What happened

Shares of natural gas liquids (NGL) midstream partnership DCP Midstream (NYSE:DCP) fell 17.5% in August, according to data provided by S&P Global Market Intelligence.

That was a much worse performance than most midstream master limited partnerships (MLPs). Enterprise Products Partners (NYSE:EPD), for example, saw its unit price -- MLP-speak for share price -- fall by only 5.3% during the month, while units of Magellan Midstream Partners (NYSE:MMP) actually finished the month up by 0.8%. 

A pair of pipelines in a trench

Energy industry player DCP Midstream focuses on natural gas liquids. Image source: Getty Images.

So what

DCP Midstream has a fairly unique income structure among midstream MLPs...and not in a good way. Most of its rivals like Enterprise and Magellan rely heavily on fixed-fee contracts for the bulk of their cash flow. That's good for those MLPs, because it insulates their cash flow from commodity price fluctuations. Fee-based income makes up about 85% of the margins for both Enterprise and Magellan. By contrast, only about 65% of DCP's cash flow comes from fixed-fee contracts.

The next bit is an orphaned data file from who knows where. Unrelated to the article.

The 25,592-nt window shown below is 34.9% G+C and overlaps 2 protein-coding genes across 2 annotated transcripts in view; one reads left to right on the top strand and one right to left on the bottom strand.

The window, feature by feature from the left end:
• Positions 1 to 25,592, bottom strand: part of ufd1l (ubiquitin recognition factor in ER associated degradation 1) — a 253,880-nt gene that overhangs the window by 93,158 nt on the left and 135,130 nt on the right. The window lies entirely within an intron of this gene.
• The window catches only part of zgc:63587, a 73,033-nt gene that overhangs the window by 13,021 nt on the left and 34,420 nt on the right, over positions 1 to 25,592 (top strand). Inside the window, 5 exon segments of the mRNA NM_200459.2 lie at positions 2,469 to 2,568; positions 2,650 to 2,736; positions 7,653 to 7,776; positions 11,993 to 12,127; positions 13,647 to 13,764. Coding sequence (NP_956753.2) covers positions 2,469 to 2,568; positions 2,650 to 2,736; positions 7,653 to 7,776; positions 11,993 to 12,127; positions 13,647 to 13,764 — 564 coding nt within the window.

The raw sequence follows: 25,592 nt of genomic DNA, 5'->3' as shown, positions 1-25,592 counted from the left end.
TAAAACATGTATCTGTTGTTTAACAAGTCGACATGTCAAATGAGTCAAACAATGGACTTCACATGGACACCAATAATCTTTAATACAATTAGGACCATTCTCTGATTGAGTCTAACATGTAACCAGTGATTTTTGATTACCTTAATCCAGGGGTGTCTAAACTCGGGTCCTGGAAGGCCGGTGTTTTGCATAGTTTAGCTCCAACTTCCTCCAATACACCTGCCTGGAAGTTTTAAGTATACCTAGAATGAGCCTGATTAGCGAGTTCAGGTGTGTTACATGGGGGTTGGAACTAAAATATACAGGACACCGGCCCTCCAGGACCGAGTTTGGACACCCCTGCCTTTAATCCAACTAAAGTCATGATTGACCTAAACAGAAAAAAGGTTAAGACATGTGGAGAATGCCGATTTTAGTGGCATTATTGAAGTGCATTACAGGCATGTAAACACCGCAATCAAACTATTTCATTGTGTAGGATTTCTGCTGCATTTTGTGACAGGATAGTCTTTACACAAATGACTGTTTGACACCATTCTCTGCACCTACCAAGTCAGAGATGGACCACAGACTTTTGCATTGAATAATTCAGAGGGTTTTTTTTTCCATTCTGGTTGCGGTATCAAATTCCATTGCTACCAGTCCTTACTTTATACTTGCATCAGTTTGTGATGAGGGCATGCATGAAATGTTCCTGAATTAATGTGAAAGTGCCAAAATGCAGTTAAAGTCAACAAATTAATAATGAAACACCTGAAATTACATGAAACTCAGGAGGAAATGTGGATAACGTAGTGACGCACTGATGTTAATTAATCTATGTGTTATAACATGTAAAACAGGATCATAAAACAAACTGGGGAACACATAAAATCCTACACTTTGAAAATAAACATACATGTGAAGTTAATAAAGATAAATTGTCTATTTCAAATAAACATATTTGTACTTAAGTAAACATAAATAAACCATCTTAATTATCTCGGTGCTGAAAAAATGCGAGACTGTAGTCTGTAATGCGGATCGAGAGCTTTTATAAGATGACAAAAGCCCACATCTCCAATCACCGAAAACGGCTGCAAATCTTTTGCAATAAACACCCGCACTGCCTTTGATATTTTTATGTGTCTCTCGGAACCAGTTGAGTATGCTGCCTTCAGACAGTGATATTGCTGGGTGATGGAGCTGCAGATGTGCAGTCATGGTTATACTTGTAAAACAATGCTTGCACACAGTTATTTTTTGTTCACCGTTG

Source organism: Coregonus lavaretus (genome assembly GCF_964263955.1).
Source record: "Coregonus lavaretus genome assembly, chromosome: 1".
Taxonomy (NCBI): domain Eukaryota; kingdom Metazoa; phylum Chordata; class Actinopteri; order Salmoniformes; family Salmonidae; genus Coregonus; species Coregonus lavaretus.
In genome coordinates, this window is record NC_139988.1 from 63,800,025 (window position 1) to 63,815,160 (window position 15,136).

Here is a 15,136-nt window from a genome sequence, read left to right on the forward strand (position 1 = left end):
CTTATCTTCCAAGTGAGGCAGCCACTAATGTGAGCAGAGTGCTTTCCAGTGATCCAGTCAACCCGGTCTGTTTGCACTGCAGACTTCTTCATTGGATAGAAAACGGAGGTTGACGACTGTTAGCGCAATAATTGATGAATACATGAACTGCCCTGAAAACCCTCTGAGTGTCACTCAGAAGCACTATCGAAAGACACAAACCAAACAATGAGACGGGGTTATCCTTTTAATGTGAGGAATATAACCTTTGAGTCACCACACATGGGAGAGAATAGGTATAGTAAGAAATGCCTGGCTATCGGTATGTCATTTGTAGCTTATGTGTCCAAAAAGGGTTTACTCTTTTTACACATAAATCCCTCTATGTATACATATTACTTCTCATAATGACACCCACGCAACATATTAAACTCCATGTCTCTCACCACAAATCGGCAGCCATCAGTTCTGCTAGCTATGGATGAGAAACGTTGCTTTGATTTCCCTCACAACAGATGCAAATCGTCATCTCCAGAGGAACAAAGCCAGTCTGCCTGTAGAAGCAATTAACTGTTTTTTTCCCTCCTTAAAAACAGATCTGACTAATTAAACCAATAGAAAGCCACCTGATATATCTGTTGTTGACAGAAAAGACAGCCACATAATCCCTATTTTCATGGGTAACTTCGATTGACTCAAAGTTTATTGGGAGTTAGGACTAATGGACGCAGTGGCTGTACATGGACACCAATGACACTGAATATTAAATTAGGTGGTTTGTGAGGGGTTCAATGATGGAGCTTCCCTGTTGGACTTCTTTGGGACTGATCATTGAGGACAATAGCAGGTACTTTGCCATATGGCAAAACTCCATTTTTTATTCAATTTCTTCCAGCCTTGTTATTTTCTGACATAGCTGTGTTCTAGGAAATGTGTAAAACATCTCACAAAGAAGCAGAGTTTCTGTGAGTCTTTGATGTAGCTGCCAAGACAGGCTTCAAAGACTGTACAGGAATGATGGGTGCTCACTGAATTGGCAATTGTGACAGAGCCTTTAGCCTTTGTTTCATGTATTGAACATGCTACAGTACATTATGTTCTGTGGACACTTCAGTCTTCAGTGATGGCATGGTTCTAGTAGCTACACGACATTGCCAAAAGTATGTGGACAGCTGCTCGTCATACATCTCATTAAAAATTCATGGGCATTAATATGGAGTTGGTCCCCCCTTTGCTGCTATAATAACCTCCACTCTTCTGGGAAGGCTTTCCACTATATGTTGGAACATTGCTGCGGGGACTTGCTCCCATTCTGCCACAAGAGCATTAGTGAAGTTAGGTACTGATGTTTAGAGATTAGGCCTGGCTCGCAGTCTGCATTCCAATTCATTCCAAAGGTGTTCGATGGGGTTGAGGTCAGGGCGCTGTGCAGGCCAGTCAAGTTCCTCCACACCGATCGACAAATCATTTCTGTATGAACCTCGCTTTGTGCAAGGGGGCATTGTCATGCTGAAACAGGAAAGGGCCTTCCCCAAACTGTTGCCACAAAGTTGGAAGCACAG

When commodity prices are high, this can work out OK for DCP. In the first quarter of 2019, when natural gas and oil prices were high, DCP pulled in enough cash to cover its distribution 1.45 times over, a very high margin of coverage. Unfortunately, when DCP reported second-quarter earnings on Aug. 6, after a drop in both oil and gas prices, it reported only a scant 1.12 times coverage. That's still not terrible, but what worries investors is where it might go from here. 

Oil prices -- which can affect the prices of NGLs -- have fallen further since Q2, and indeed were declining throughout August. Henry Hub natural gas prices have been on a slow decline for much of the past year. If those falling prices could drop DCP's coverage from 1.45 times to 1.12 times, and things are looking even worse for the third quarter, well, you can do the math. So could investors during August, and they headed for the exits.

Now what

DCP's CEO, Wouter van Kempen, is clearly aware of the problem, saying in a press release, "We are reducing our capital spending, while executing a strategic growth program focused on strong earnings growth and fee-based investments, mitigating commodity price sensitivity." 

It's good to know that the company is ready to take steps to move toward a more fee-based structure, but that transition will take time. In the meantime, there are other midstream partnerships -- and other companies in the energy sector -- that look like safer investments now.